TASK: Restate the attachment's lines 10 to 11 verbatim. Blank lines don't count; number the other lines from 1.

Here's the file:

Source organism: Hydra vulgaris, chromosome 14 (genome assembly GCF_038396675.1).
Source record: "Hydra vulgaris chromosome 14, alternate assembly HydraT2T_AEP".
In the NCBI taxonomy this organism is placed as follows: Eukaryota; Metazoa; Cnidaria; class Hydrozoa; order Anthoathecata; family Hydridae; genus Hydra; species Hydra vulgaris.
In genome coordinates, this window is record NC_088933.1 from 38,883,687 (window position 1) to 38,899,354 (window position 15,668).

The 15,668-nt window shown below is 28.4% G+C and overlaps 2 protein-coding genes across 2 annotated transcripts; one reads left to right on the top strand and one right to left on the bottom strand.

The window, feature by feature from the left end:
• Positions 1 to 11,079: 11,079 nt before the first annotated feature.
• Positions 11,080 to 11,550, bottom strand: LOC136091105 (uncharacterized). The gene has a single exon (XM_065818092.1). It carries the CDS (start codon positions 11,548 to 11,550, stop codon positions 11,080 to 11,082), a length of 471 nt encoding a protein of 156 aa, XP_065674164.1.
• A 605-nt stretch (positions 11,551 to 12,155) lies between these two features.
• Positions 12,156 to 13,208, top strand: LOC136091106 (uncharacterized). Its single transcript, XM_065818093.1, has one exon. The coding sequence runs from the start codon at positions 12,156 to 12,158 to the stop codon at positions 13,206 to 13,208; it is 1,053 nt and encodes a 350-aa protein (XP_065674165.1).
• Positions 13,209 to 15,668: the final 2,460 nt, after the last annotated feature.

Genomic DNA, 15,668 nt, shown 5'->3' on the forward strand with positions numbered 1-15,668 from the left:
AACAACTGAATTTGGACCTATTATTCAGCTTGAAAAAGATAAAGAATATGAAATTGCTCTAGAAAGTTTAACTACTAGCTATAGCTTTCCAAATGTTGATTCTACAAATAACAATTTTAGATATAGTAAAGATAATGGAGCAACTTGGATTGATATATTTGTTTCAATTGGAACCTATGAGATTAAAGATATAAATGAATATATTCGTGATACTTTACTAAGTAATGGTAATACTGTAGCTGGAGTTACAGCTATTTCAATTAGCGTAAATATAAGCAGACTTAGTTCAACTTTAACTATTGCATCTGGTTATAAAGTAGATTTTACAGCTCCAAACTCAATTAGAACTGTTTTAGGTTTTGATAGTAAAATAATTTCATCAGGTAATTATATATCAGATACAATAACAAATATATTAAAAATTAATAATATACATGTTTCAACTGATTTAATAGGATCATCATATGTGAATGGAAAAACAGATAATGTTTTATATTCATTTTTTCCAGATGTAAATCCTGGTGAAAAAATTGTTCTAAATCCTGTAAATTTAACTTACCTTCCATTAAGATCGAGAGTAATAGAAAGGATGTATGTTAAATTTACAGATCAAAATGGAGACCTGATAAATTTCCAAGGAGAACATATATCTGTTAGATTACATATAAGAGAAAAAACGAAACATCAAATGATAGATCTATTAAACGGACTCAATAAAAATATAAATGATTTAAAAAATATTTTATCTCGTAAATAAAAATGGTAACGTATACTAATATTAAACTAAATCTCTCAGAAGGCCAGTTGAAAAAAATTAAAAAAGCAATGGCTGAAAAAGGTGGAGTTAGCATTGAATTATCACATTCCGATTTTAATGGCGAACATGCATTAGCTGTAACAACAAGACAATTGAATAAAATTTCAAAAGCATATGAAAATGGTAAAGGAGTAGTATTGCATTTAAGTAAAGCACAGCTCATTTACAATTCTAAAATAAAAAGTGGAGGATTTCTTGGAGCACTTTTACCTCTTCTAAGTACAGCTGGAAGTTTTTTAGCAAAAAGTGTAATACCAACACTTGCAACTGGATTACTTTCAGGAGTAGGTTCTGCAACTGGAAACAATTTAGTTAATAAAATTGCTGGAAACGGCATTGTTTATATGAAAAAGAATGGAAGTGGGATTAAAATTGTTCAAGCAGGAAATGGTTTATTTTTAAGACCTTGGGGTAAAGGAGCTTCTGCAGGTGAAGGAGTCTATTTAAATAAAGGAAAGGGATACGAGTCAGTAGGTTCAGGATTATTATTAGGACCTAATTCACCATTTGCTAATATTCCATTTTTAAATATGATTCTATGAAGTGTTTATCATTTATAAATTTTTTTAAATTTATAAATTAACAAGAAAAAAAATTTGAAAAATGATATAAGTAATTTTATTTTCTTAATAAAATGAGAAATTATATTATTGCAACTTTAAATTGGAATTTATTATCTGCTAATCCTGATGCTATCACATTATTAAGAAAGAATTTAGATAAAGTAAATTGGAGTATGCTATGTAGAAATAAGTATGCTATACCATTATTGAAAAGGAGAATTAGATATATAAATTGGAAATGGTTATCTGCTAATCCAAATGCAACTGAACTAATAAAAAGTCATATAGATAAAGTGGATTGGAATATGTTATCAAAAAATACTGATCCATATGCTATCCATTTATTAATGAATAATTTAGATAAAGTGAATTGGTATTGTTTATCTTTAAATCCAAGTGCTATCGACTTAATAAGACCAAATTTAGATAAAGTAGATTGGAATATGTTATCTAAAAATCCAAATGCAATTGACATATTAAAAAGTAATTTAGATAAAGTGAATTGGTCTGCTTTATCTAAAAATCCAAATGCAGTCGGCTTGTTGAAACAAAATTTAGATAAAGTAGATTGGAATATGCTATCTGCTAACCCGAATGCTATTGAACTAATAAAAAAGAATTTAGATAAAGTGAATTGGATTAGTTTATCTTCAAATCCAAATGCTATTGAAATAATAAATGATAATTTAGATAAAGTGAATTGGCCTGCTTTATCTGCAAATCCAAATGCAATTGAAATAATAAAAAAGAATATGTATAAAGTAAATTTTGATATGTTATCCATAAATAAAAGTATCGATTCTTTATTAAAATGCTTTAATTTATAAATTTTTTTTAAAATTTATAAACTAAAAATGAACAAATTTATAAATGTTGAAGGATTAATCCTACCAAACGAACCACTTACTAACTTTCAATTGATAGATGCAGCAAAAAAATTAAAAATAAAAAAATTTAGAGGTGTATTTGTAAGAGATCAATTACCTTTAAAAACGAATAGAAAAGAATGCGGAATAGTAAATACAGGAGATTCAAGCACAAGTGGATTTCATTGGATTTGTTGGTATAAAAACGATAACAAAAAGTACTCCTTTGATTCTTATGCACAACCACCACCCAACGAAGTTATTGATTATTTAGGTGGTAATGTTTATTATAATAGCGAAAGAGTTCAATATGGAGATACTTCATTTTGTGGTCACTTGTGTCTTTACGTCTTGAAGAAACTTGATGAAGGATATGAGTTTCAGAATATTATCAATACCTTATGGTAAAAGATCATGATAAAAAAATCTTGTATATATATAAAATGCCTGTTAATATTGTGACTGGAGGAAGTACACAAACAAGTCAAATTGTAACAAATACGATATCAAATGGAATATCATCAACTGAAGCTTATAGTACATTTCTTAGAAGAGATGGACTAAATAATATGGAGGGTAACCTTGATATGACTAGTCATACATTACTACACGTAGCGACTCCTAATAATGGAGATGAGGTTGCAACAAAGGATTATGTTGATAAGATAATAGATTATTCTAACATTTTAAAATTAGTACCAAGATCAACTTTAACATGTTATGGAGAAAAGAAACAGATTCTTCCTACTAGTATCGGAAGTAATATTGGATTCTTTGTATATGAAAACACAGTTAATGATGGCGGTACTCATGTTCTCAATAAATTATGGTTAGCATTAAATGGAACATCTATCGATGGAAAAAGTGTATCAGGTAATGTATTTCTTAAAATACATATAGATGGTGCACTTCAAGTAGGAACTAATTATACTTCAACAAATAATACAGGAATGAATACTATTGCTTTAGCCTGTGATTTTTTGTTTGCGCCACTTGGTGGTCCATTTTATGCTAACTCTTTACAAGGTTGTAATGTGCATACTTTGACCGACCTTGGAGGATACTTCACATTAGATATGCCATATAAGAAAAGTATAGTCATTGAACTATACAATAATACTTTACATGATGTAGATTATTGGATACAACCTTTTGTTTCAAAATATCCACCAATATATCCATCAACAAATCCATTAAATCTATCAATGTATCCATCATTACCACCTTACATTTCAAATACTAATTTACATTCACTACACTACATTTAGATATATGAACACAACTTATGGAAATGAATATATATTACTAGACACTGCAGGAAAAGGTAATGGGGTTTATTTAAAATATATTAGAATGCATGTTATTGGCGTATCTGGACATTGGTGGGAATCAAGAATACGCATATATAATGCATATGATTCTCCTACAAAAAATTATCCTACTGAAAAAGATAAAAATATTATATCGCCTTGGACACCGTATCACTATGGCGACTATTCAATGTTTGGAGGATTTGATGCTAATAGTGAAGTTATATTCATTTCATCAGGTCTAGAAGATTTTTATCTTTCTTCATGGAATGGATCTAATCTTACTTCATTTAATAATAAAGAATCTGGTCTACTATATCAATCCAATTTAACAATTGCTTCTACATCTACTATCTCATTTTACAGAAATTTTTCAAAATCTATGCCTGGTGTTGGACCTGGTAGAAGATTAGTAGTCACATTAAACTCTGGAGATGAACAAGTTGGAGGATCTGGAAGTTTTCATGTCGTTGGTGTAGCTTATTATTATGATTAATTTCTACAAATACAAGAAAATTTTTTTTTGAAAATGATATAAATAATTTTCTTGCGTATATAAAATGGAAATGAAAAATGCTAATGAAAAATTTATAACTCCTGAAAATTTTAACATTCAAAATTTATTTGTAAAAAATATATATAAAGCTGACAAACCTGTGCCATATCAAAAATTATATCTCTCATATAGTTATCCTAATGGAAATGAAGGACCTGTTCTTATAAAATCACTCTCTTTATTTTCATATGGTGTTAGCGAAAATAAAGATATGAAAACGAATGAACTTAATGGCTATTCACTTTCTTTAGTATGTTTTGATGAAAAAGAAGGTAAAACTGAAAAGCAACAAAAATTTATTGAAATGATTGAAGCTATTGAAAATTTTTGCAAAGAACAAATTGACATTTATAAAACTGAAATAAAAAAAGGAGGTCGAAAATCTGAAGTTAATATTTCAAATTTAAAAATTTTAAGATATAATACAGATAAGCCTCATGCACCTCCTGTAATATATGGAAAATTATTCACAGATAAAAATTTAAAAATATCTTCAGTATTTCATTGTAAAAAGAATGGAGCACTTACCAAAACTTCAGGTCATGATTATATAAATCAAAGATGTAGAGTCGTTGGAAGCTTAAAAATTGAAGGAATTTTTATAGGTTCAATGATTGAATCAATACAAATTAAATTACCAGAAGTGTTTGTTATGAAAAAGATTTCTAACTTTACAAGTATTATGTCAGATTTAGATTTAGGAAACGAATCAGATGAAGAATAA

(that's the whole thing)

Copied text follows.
• Positions 12,156 to 13,208, top strand: LOC136091106 (uncharacterized). Its single transcript, XM_065818093.1, has one exon. The coding sequence runs from the start codon at positions 12,156 to 12,158 to the stop codon at positions 13,206 to 13,208; it is 1,053 nt and encodes a 350-aa protein (XP_065674165.1).
• Positions 13,209 to 15,668: the final 2,460 nt, after the last annotated feature.